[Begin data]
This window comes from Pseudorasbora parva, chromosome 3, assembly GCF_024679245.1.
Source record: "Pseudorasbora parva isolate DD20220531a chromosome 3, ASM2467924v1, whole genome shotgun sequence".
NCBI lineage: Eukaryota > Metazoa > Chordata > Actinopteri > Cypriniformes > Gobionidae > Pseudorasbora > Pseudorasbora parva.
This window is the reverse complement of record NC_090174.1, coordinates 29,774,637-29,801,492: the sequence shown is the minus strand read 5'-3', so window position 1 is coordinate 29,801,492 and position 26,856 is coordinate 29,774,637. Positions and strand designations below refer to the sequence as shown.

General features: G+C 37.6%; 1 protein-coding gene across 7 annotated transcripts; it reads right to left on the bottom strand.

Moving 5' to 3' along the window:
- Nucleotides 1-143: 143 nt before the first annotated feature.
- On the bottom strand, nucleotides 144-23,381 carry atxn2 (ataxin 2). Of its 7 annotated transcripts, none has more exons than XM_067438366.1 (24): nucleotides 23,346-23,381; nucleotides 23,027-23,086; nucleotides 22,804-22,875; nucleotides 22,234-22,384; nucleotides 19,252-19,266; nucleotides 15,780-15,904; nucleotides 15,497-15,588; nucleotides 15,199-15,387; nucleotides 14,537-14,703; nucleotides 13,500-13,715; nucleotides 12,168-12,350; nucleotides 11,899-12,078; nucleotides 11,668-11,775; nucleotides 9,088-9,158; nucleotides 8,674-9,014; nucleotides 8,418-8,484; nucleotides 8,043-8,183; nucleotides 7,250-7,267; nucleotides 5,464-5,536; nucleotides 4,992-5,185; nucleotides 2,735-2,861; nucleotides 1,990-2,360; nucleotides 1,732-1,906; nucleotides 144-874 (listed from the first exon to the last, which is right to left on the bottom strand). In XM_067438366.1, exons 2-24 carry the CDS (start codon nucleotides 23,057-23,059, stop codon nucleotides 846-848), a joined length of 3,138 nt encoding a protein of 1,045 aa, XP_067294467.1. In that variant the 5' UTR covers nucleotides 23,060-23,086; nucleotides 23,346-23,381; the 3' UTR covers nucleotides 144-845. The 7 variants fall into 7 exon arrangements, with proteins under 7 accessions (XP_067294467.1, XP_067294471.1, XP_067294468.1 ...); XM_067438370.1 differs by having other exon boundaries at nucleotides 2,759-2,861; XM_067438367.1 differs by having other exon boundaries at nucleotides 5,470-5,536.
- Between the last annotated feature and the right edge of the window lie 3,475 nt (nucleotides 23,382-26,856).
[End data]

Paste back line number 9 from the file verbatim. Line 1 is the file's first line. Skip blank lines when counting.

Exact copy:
- Between the last annotated feature and the right edge of the window lie 3,475 nt (nucleotides 23,382-26,856).